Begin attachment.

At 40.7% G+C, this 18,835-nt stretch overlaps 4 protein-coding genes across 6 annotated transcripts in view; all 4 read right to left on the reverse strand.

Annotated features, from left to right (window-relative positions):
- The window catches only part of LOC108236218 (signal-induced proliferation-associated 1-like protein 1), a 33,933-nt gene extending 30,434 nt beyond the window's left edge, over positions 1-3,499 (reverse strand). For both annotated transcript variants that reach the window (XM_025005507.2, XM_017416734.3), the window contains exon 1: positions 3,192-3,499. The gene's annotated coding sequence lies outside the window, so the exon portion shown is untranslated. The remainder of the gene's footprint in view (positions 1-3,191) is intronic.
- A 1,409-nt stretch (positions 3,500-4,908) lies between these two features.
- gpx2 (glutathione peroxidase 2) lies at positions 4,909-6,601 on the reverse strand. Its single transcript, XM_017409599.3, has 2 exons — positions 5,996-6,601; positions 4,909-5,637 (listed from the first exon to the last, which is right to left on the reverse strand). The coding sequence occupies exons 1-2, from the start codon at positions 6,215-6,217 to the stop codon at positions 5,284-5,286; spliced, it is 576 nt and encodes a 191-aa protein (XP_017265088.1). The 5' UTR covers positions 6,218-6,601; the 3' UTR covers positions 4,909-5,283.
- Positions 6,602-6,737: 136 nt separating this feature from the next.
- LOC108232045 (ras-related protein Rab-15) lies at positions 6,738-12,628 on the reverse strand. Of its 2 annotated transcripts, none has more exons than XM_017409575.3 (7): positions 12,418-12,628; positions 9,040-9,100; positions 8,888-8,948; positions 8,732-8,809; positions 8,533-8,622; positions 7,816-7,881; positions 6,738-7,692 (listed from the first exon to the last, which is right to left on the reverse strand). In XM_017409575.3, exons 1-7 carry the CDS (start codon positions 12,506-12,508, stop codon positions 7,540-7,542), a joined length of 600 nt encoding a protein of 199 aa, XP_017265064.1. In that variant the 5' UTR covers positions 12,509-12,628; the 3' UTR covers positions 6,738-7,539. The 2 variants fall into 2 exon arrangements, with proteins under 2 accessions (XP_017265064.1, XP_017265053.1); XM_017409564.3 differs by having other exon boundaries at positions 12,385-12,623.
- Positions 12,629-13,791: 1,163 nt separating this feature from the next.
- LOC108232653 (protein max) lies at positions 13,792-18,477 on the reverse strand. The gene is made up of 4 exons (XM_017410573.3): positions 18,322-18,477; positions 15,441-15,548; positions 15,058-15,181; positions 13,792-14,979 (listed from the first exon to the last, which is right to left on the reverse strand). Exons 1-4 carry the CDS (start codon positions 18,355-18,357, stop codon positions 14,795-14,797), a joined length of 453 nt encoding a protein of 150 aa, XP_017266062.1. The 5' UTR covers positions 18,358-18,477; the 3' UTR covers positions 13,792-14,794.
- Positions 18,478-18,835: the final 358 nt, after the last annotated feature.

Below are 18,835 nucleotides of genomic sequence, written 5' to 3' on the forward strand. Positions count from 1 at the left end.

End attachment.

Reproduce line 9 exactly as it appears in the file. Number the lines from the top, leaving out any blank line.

- LOC108232653 (protein max) lies at positions 13,792-18,477 on the reverse strand. The gene is made up of 4 exons (XM_017410573.3): positions 18,322-18,477; positions 15,441-15,548; positions 15,058-15,181; positions 13,792-14,979 (listed from the first exon to the last, which is right to left on the reverse strand). Exons 1-4 carry the CDS (start codon positions 18,355-18,357, stop codon positions 14,795-14,797), a joined length of 453 nt encoding a protein of 150 aa, XP_017266062.1. The 5' UTR covers positions 18,358-18,477; the 3' UTR covers positions 13,792-14,794.